my suggestion that they be labelled “this bathroom has been liberated from the gender binary” was ignored

Fortunately, my boss is relatively receptive to the idea of changing the signs on the bathrooms from gendered ones to those that simply say ‘bathroom’ (my suggestion that they be labelled “this bathroom has been liberated from the gender binary” was ignored). The sticking point seemed to come at the prospect of extra work for me and my colleagues (and him) in the form of reactions to the change or the effort of having to announce it.

Rather than respond as I would have in a collective activist situation, with perspectives on privilege and allyship, I quietly agreed that I understood his concern. Given that I am on no formal contract and therefore have – as far as I know – almost no legal rights in this workplace, I don’t regret the way that I responded. But I don’t feel good about it either.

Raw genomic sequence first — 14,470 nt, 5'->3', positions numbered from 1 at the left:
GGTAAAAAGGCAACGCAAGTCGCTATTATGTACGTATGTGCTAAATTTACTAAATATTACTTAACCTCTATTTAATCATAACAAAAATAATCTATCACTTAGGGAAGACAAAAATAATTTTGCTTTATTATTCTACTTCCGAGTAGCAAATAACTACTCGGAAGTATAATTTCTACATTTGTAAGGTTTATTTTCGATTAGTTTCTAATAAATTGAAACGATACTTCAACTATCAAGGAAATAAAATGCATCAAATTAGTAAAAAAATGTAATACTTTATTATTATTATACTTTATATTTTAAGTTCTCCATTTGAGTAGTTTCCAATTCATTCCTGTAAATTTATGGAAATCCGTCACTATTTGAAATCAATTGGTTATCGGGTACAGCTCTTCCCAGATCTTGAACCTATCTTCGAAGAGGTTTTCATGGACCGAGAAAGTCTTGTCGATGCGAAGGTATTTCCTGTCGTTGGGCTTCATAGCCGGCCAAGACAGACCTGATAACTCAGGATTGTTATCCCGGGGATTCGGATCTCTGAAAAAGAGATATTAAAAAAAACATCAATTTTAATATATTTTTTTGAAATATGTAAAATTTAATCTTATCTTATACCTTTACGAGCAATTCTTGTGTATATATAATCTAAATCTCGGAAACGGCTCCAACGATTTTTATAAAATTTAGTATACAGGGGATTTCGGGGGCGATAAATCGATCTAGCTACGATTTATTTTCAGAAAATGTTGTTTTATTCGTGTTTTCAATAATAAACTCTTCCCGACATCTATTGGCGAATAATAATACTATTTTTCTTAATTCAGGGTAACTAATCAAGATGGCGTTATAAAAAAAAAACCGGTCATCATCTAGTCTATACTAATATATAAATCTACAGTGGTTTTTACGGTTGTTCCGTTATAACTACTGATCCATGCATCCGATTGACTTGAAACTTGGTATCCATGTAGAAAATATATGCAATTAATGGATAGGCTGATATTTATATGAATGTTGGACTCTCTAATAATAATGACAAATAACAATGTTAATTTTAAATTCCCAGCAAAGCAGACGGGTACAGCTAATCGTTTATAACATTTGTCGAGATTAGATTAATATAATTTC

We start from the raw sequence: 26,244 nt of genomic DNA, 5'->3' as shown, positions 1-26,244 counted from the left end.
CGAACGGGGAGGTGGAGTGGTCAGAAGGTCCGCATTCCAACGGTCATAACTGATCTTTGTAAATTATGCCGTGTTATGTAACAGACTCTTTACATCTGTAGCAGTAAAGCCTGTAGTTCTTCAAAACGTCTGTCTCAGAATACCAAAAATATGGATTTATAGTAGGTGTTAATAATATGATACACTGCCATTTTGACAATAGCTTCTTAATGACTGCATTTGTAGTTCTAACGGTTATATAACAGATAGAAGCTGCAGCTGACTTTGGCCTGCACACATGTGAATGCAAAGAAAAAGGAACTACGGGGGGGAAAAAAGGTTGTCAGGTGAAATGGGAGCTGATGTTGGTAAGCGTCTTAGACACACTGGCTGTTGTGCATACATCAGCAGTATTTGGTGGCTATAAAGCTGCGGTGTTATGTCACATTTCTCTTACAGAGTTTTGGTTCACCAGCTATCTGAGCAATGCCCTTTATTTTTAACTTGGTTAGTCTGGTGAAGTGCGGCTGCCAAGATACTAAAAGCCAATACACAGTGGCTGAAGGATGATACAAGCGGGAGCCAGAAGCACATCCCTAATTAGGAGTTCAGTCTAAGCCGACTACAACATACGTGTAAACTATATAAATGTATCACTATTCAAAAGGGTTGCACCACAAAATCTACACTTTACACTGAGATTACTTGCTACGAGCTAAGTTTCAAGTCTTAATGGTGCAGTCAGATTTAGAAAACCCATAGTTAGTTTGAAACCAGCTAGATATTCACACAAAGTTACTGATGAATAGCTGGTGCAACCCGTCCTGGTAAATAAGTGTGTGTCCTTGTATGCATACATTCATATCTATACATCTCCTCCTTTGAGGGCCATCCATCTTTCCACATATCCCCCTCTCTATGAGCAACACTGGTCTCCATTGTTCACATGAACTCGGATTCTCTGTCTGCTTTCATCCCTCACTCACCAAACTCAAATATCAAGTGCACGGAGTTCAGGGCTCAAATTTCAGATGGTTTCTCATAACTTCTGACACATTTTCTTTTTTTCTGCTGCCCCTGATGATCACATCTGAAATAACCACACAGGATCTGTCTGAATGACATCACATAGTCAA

The Marxist analysis almost writes itself: workers must bend to owner-class ideology because their livelihood depends on being able to sell their labour to those who own the means of production. And while it should be stated that I am no political economist, this way of seeing things has its uses. Certainly, neoliberal capitalism depends on a rigid gender binary; it’s not only the basis upon which we are sold things but also the basis upon which the owners of land, businesses and intellectual property – who are, coincidentally, often white, cis, straight men – maintain their socioeconomic power. However, in this framing, it is me, the worker, who is the one being oppressed and marginalised. In this perspective, my gendered privilege, as a cis woman, is erased(2).